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Outwitting Trolls: A Brady Coyne Novel (Brady Coyne Novels) Hardcover – Bargain Price, November 9, 2010


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Editorial Reviews

From Publishers Weekly

Family secrets and emotional hangups dominate the comfortably satisfying 25th and final Brady Coyne novel from Tapply (1940–2009). When Sharon Nichols finds her veterinarian ex-husband, Ken, stabbed to death in a suburban Boston hotel room, she phones Brady, a former neighbor of the couple, who rushes to the scene. As Sharon's lawyer, Brady tries to redirect police suspicion away from his client by exploring the victim's entanglement in selling date-rape drugs while juggling bad debts. To put it mildly, Brady discovers that Ken and Sharon had a less than idyllic personal life. While trying to help the emotionally fragile Sharon hold herself together, Brady must also sort out his prickly relationship with his son and cope with the moods of his own current lover. Convincing characters and a pleasant New England setting enhance a genuine play-fair mystery, despite several false leads.
Copyright © Reed Business Information, a division of Reed Elsevier Inc. All rights reserved.

From Booklist

The late Tapply completed one last Brady Coyne novel before he died in 2009, and it’s a fitting finale to a fine series. As happens regularly, Boston lawyer Coyne is torn away from the comfortable routine of his easygoing practice by a friend in trouble. This time it’s the wife of a former neighbor, who calls Brady from a suburban hotel, where she is standing beside the body of her ex-husband, whom Brady had met the previous night for a drink. The police are interested in the wife, but Brady is convinced the murder has something to do with the couple’s disaffected children. The plot unwinds smoothly, but as always, what holds readers is Brady himself—the quintessential regular guy as sleuth, a man who likes his pleasures (fishing, food, the Red Sox, and the occasional beer) but whose sensitivity to human relationships hovers just below the surface of his amiable exterior. He will be sorely missed by fans of realistic crime fiction. Saying farewell to Brady Coyne is like losing a good friend. --Bill Ott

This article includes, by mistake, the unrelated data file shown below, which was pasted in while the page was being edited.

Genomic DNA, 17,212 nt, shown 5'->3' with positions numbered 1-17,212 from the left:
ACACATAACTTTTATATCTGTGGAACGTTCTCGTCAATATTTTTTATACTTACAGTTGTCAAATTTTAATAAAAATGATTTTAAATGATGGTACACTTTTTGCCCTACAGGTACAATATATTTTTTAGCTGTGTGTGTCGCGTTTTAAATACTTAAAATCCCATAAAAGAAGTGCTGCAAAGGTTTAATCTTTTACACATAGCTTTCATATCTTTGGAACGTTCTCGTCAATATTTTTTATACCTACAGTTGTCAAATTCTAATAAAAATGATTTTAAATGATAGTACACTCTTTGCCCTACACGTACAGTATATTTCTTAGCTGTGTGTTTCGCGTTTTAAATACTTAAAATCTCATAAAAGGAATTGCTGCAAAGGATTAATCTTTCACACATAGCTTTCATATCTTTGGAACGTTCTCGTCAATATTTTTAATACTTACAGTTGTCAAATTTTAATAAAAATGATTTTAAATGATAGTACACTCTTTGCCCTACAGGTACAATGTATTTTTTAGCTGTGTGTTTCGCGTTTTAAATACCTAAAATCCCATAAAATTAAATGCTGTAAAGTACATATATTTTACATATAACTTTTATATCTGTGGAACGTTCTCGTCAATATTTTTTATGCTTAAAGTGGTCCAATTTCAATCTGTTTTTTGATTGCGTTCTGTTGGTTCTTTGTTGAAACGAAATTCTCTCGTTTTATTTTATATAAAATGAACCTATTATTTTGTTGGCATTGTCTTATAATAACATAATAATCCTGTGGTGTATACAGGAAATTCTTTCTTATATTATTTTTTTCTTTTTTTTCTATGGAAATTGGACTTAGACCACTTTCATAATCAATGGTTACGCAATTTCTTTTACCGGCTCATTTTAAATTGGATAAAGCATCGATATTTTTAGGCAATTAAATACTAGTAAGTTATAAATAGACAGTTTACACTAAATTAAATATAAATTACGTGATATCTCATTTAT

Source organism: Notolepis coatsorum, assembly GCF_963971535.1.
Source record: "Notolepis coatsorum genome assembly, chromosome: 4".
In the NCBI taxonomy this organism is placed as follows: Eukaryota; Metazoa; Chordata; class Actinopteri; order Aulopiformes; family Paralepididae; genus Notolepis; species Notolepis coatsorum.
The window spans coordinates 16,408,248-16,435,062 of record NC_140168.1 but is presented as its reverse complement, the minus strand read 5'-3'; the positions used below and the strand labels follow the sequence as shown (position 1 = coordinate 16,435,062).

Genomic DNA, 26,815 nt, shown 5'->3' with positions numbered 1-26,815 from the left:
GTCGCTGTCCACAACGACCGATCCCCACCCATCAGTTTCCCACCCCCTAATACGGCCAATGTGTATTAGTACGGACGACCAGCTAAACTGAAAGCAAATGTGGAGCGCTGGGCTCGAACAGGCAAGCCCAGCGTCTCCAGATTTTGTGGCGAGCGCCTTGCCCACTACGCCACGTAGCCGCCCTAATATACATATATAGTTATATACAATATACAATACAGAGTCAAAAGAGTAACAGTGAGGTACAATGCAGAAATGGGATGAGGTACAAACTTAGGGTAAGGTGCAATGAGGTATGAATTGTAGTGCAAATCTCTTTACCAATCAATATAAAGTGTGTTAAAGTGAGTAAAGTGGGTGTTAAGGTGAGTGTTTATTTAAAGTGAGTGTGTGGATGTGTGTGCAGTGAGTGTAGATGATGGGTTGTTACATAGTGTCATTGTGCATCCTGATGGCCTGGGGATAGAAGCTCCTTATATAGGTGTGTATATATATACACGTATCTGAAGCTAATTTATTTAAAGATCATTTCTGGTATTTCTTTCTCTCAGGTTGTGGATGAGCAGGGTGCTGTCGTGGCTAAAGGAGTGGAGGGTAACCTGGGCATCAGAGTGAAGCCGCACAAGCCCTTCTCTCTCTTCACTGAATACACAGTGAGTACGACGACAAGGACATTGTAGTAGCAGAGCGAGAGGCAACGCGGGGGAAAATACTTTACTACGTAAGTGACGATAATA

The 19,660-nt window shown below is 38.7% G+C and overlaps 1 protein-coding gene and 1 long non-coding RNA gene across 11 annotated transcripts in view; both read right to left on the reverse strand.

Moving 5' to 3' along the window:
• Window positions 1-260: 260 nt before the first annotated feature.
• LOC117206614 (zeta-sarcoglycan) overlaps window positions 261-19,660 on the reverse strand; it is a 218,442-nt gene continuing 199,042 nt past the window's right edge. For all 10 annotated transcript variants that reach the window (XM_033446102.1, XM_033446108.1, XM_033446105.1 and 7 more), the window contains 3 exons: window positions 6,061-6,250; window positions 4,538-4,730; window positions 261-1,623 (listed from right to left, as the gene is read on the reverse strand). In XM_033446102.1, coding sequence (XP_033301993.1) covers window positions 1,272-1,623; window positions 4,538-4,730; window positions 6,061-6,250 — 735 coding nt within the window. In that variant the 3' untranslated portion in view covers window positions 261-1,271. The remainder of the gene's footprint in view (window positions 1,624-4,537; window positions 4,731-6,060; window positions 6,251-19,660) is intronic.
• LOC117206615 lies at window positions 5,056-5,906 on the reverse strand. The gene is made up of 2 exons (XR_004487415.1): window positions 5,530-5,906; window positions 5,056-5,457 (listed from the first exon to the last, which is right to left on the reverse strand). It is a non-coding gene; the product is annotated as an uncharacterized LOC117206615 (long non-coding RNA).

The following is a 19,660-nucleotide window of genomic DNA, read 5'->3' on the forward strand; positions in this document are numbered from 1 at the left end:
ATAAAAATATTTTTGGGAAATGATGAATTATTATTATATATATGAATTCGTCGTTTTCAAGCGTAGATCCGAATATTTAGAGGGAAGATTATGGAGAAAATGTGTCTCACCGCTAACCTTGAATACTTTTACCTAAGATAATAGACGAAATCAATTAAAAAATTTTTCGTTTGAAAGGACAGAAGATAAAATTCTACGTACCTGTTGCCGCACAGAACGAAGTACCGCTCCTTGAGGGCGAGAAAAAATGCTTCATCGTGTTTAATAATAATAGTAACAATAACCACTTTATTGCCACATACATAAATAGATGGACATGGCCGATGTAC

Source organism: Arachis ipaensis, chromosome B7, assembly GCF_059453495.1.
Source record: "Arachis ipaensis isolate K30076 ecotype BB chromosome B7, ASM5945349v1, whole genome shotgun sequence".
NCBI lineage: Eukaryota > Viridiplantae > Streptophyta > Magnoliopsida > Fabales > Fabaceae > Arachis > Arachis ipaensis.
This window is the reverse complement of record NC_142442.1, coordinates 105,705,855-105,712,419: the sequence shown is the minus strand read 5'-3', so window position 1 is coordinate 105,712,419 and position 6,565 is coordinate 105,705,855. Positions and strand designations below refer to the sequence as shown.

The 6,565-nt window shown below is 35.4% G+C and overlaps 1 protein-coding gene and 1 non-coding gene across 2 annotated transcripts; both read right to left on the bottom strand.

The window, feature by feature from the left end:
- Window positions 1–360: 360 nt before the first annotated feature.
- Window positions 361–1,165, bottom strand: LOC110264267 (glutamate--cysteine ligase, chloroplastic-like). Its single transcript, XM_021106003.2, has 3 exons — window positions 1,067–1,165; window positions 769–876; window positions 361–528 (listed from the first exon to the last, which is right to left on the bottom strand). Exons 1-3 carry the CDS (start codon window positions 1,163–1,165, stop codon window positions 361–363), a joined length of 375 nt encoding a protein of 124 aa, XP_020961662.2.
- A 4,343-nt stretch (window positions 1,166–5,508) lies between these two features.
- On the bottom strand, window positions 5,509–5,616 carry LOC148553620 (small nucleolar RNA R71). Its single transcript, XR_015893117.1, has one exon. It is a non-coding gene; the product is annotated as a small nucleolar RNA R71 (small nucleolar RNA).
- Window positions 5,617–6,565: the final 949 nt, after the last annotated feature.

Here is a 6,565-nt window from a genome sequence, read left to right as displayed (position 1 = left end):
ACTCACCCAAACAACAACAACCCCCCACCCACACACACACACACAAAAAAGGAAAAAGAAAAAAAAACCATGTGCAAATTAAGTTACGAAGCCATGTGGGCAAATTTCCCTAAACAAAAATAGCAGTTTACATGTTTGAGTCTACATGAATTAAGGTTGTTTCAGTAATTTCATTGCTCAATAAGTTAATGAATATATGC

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Product Details

  • Series: Brady Coyne Novels (Book 25)
  • Hardcover: 288 pages
  • Publisher: Minotaur Books; First Edition edition (November 9, 2010)
  • Language: English
  • ISBN-10: 0312531273
  • ASIN: B0055X6HCW
  • Product Dimensions: 6.4 x 1.1 x 9.6 inches
  • Shipping Weight: 14.4 ounces
  • Average Customer Review: 4.5 out of 5 stars  See all reviews (20 customer reviews)
  • Amazon Best Sellers Rank: #325,468 in Books (See Top 100 in Books)

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20 of 20 people found the following review helpful By Tina on November 10, 2010
Format: Hardcover
I am a huge, huge fan of author William Tapply and I had been looking forward to reading Outwitting Trolls for the last year.

The thing about Tapply's books is that there is very little in the way of mayhem, car chases, sex, drugs and other "hooks" that can usually be found in mystery/thrillers. Rather, Tapply has always relied on strong character development and an interesting "whodunnit" to propel his story ahead.

In fact, lawyer Brady Coyne, who stars in most of Tapply's books (the Brady Coyne series anyway) is a wonderful, wonderful character that I have truly grown to love over the course of the years I have been reading Tapply's books. In reality, Brady Coyne is featured in 25 books - so I have had plenty of time to discover more about him AND to savor and enjoy each moment.

Outwitting Trolls is another example of a wonderfully crafted story that felt all too short to me. Brady is getting older, but is still a reflective, animal loving. calm force that I have discovered in previous books. He solves problems with sense and words - not with guns and violence.

The whoddunit is about figuring things out - about thinking instead of running around like a maniac. I had to admit that I did have the whole thing figured out by about halfway through the book but I just don't care - because a huge part of the fun for me is reading about Brady's life and how he seems to get himself into all kinds of weird situations.